An expedition to Greenland to understand the effects of climate change. SUR
From Marbella to Greenland, to film documentaries about climate change

From Marbella to Greenland, to film documentaries about climate change

The expedition was organised by The American College in Spain and the Planet Future Foundation to show how rising temperatures are affecting the Inuit population

joaquina dueñas

Friday, 8 April 2022, 18:53


Last month, from the ninth to the 17 March, The American College in Spain, an educational institution based in Marbella, together with the Planet Future Foundation, carried out an expedition to Greenland to film a documentary about the effects of climate change there.

The trip was led by Pancho Campo, a former professional tennis player and current president of the Planet Future Foundation. He is known in Marbella for launching different business initiatives and forums on climate change.

He explained that while in Greenland, “We filmed a documentary series about how climate change is affecting the Inuit population. We also had the opportunity to scuba dive under the ice to show the impact on the marine environment, and we climbed some glaciers that are melting increasingly quickly, as the temperature in Greenland rises three to four times fast than the rest of the planet.”

He emphasised that, “It's vital that everyone understands the importance of protecting the planet's most affected areas. While they don't have much to do with our businesses and companies, what happens to them will have serious consequences for us all.”

Inuit community

In Greenland, Campo lived with members of the Inuit community to learn about their culture and customs. He also went fishing and hunting with them to see how the melting ice in Greenland is affecting their way of life. The Inuits tend to travel to hunting sites via dog sleighs or snowmobiles, but these journeys are becoming increasingly difficult due to the melting ice, forcing people to travel in small boats. This is a long and slow mode of transportation, taking two hours instead of 30 minutes.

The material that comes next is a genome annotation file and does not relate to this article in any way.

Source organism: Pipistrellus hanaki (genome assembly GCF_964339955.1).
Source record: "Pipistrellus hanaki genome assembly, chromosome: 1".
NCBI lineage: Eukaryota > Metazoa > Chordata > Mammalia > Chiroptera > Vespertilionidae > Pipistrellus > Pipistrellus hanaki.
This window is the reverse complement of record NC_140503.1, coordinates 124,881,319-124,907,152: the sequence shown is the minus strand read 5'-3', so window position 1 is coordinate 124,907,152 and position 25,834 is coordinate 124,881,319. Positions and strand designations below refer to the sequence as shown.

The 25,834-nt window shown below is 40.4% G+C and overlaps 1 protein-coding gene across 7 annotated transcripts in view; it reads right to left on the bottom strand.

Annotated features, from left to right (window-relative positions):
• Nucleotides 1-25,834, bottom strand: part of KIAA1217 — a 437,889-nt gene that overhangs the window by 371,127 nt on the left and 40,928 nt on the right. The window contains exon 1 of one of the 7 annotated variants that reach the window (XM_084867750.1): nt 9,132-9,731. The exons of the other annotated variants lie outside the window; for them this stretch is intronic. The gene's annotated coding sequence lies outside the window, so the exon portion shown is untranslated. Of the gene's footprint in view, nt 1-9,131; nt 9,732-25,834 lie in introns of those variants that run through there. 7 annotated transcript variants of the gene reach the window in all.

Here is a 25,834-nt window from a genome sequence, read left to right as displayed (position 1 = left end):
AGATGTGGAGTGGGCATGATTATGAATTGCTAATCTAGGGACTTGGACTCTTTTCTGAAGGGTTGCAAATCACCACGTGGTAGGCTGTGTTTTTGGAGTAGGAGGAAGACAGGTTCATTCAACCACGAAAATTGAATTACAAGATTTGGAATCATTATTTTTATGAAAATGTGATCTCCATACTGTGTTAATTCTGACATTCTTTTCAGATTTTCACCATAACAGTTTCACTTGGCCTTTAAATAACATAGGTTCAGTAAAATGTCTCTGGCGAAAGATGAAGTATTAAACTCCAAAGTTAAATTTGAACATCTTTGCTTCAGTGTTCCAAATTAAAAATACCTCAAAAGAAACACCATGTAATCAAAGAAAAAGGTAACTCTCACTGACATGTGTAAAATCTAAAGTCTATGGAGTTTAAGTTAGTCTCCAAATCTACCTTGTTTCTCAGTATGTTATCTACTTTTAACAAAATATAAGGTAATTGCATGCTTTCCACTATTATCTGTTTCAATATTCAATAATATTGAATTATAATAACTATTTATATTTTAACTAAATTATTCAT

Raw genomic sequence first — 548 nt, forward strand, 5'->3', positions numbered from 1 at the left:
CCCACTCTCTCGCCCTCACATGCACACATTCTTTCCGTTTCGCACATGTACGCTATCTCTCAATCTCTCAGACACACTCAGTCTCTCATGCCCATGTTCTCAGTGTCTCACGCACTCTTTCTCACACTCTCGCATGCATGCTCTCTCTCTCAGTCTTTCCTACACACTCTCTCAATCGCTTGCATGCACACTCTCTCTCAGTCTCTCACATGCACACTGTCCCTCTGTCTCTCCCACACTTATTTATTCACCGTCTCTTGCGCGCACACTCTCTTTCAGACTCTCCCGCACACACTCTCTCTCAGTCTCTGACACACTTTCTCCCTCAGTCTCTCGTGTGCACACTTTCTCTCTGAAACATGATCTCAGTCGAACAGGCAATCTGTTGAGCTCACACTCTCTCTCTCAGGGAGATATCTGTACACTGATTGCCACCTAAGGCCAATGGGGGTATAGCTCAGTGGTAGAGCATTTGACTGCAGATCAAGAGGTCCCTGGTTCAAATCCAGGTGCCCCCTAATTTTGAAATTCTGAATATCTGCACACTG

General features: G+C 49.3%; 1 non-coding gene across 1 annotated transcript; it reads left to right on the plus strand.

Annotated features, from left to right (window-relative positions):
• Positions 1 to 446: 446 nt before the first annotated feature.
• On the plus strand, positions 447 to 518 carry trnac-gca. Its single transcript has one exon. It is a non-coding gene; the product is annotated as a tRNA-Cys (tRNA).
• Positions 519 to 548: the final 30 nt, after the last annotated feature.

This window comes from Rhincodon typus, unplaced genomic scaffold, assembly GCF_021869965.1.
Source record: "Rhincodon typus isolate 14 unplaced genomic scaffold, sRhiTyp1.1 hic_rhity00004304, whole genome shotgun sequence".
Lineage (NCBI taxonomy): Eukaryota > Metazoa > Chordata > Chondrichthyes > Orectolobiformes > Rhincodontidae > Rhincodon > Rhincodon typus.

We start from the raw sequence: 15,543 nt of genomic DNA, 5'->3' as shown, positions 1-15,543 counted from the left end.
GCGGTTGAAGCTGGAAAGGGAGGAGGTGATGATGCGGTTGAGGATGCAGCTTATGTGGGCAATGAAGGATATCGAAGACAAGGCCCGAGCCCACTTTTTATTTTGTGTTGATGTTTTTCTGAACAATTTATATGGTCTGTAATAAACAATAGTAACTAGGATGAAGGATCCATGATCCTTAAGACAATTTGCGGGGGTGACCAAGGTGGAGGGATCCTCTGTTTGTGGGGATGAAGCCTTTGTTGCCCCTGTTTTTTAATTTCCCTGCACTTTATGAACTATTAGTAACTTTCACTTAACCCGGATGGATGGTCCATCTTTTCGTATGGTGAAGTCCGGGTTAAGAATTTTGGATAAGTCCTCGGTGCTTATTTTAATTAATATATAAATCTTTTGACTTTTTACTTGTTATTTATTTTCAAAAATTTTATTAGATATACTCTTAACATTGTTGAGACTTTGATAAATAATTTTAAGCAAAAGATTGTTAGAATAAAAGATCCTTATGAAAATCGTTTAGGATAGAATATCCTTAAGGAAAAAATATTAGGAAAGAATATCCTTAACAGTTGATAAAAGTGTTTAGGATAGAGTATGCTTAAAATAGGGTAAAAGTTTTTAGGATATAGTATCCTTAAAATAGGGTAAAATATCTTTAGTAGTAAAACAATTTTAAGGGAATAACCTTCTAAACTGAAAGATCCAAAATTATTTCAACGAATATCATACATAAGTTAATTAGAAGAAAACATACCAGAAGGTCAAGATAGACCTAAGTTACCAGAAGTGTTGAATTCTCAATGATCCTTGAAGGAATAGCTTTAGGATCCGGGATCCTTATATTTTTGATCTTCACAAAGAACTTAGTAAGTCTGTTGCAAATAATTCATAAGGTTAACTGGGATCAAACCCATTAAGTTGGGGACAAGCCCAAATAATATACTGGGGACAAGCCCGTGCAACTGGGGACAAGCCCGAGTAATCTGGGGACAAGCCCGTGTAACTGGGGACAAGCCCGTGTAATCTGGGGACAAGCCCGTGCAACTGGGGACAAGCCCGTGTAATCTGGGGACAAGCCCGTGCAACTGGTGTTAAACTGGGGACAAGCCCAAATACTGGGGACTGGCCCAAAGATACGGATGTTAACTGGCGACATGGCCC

Nonetheless, the most common issue mentioned by Inuit citizens and scientists in the region is erratic weather, which can become violent very suddenly.


Campo also explained that climate change is creating new opportunities for Greenland; the melted ice has revealed large reserves of gold, uranium, zinc, and other minerals, second only in size to China. The warmer summer weather has led to the development of small farms that, until recently, would have been impossible. Rising sea temperatures have changed the migratory patterns of some species, attracting large numbers of cod, tuna, and mackerel, among others, which is very important given that over 80% of Greenland's income comes from fishing. Further melting of the ice has also opened up new routes for tourist cruise ships.

The Planet Future Foundation hope to continue showing what is happening in other sensitive areas of the planet, such as in marine environments and coral reefs, the Amazon and rainforests, and places on earth at risk of drought and flooding. It also plans to showcase regions, countries and cities where interesting strategies are being implemented to protect the environment and combat the climate crisis.

Both the Planet Future Foundation and the Greenland documentaries will be presented at the Green Wine Future World Congress, taking place from 23-26 May. Previous participants at the congress have included President Obama, Vice President Al Gore and UN Secretary General Kofi Annan.





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